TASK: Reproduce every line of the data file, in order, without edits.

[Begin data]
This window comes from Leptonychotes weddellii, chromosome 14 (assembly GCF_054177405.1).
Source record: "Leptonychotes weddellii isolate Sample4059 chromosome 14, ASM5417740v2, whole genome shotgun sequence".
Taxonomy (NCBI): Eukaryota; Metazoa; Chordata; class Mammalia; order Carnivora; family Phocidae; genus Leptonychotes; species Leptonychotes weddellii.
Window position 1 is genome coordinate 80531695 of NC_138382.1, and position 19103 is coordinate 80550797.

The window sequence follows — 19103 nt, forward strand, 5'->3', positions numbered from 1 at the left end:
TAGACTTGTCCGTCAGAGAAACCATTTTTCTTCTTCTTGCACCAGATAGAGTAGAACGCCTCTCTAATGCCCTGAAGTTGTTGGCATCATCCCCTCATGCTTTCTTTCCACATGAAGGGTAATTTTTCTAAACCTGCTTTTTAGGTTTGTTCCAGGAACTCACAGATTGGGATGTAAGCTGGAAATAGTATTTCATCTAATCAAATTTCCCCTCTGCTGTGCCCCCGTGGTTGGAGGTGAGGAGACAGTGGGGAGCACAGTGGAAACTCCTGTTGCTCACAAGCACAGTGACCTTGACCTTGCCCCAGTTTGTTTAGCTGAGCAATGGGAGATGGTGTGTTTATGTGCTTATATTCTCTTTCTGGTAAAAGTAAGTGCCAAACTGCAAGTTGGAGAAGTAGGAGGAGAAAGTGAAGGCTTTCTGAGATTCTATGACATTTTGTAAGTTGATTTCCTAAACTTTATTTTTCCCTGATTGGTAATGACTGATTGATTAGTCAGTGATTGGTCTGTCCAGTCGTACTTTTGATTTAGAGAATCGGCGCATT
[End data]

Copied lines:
This window comes from Leptonychotes weddellii, chromosome 14 (assembly GCF_054177405.1).
Source record: "Leptonychotes weddellii isolate Sample4059 chromosome 14, ASM5417740v2, whole genome shotgun sequence".
Taxonomy (NCBI): Eukaryota; Metazoa; Chordata; class Mammalia; order Carnivora; family Phocidae; genus Leptonychotes; species Leptonychotes weddellii.
Window position 1 is genome coordinate 80531695 of NC_138382.1, and position 19103 is coordinate 80550797.

The window sequence follows — 19103 nt, forward strand, 5'->3', positions numbered from 1 at the left end:
TAGACTTGTCCGTCAGAGAAACCATTTTTCTTCTTCTTGCACCAGATAGAGTAGAACGCCTCTCTAATGCCCTGAAGTTGTTGGCATCATCCCCTCATGCTTTCTTTCCACATGAAGGGTAATTTTTCTAAACCTGCTTTTTAGGTTTGTTCCAGGAACTCACAGATTGGGATGTAAGCTGGAAATAGTATTTCATCTAATCAAATTTCCCCTCTGCTGTGCCCCCGTGGTTGGAGGTGAGGAGACAGTGGGGAGCACAGTGGAAACTCCTGTTGCTCACAAGCACAGTGACCTTGACCTTGCCCCAGTTTGTTTAGCTGAGCAATGGGAGATGGTGTGTTTATGTGCTTATATTCTCTTTCTGGTAAAAGTAAGTGCCAAACTGCAAGTTGGAGAAGTAGGAGGAGAAAGTGAAGGCTTTCTGAGATTCTATGACATTTTGTAAGTTGATTTCCTAAACTTTATTTTTCCCTGATTGGTAATGACTGATTGATTAGTCAGTGATTGGTCTGTCCAGTCGTACTTTTGATTTAGAGAATCGGCGCATT